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Photo: Yamil Lage / AFP / Getty Images

The State Department's diplomatic security assistant director told a Senate Foreign Relations subcommittee this morning that the safety of American diplomats in Cuba could not be guaranteed after a series of mysterious attacks.

Why it matters: This suggests that the State Department is no closer to knowing their method or culprit more than a year after the Havana attacks began. And that matters because the current guidance to diplomats stationed in Cuba is entirely reactive if an attack is suspected, as there is no known method to mitigate the attacks' effects without knowing their source.

What's been happening:

  • Dr. Charles Rosenfarb, the medical director for State's Bureau of Medical Services, described the damage from the attacks as "trauma from a non-natural source."
  • Those affected describe hearing a loud sound or feeling an auditory pressure, which has resulted in some victims having clinical damage "similar to what might be seen following a mild traumatic brain injury or a concussion."
  • The attacks were initially reported as coming from a "sonic weapon" but American officials stopped using that term last year. However, Brown told the subcommittee today that he "wouldn't rule out" that the attacks might have an acoustic component.

What's next: Francisco Palmieri, the acting assistant secretary for State's Bureau of Western Hemisphere Affairs, said the department is in the process of convening an Accountability Review Board, which must investigate "any case of serious injury, loss of life, or significant destruction of property at, or related to, a United States Government mission abroad."

One more thing: With news of warming economic ties between Cuba and Russia, Palmieri said that any discussion of potential Russian involvement in the attacks would have to be discussed in a classified setting.

Go deeper

1 hour ago - World

U.S. will give Russians written response to NATO demands, Blinken says

Blinken and Lavrov shake hands in Geneva. Photo: Russian Foreign Ministry / Handout/Anadolu Agency via Getty Images

Secretary of State Antony Blinken confirmed after a meeting with his Russian counterpart on Friday that the U.S. will provide written answers to Russia's security demands next week.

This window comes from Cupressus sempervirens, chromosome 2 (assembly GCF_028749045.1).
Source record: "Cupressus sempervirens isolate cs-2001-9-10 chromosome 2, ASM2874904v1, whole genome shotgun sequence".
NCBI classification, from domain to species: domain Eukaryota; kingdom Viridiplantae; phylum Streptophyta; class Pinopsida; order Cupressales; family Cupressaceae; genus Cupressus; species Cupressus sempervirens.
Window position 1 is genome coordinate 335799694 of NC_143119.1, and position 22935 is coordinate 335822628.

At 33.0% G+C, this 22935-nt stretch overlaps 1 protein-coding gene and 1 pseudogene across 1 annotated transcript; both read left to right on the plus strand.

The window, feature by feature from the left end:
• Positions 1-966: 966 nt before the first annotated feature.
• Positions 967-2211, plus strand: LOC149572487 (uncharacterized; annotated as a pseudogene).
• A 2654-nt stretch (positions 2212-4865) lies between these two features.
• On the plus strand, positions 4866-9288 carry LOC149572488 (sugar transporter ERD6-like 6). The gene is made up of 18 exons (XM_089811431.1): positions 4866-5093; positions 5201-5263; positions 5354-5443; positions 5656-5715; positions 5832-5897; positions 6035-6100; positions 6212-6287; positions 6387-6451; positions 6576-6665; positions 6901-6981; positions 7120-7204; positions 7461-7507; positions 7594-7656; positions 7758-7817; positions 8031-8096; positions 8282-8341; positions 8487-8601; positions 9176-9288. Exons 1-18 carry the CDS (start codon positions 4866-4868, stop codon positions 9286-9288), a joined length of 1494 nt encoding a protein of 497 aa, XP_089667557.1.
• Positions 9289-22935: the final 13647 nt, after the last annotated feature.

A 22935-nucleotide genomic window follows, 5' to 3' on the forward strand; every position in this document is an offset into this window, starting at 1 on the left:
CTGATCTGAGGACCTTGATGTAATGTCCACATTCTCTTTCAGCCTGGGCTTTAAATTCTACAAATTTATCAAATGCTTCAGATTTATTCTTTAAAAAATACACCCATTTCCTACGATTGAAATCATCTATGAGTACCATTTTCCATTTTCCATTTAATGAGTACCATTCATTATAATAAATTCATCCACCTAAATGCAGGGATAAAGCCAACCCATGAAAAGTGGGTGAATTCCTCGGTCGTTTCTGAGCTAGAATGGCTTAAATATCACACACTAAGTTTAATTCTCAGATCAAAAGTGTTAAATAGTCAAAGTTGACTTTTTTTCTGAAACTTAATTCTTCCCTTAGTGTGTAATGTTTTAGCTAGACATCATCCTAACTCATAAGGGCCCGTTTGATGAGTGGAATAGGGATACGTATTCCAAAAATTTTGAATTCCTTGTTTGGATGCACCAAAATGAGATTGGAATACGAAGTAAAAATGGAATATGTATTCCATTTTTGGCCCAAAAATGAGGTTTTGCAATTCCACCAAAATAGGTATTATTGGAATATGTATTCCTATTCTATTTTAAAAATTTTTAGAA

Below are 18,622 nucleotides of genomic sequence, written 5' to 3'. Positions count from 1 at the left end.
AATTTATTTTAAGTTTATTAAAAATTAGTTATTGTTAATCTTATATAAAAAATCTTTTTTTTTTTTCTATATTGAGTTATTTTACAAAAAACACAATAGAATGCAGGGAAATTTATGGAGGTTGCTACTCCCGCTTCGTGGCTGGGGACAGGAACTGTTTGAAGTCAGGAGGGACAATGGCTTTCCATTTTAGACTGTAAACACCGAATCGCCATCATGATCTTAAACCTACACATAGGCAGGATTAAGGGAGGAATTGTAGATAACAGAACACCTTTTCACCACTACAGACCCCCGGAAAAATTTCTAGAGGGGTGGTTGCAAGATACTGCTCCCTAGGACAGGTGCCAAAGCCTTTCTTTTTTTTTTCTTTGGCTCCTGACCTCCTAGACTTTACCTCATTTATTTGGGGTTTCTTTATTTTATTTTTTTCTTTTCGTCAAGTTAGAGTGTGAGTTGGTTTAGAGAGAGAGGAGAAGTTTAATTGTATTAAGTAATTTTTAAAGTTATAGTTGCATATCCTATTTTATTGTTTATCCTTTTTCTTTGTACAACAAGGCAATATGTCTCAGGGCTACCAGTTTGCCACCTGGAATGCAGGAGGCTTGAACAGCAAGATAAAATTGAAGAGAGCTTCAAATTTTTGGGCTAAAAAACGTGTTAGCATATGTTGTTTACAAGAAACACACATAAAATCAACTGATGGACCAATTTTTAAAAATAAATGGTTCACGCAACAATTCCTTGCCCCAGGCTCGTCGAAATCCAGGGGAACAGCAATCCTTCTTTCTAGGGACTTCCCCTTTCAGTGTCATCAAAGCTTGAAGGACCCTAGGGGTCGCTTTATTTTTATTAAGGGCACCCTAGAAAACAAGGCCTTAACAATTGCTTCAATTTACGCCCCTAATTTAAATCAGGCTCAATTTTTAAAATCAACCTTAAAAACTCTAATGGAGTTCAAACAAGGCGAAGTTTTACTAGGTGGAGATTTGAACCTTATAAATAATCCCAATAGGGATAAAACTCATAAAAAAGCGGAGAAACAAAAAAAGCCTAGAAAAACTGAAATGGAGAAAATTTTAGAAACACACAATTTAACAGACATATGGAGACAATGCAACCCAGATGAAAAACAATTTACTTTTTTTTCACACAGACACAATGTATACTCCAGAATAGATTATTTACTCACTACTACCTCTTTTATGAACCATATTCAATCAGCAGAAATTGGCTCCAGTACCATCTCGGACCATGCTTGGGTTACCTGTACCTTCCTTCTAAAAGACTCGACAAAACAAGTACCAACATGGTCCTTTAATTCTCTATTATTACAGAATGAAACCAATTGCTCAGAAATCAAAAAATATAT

Why it matters: Russia claims to be waiting for "concrete answers" to its demands that NATO rule out further expansion and roll back its presence in eastern Europe before deciding its next steps on Ukraine. But the U.S. and NATO have called those proposals "non-starters," and Friday's meeting offered no breakthroughs, so it's unclear how written answers might change the equation.

More surprises await scientists at Antarctica's "Doomsday Glacier"

Cliffs along the edge of the Thwaites Ice Shelf in West Antarctica. Photo: James Yungel/NASA

Researchers like David Holland, an atmospheric scientist at New York University, are in a race to understand the fate of a massive glacier in West Antarctica that has earned a disquieting nickname: "The Doomsday Glacier."

Why it matters: Studies show the Thwaites Glacier (its official name) could already be on an irreversible course to melt during the next several decades to centuries, freeing up enough inland ice to raise global sea levels by at least several feet.

Updated 4 hours ago - Health

The case for Operation Warp Speed 2.0

Illustration: Annelise Capossela/Axios

Omicron's blitz around the world has underscored the need for a new arsenal of COVID vaccines and therapeutics, experts say — and that may require an effort akin to Operation Warp Speed 2.0.

Why it matters: The virus will continue to evolve, potentially in a way that further escapes vaccine protection, and the best way to prevent more global disruptions to everyday life is to have tools ready to combat whatever comes next.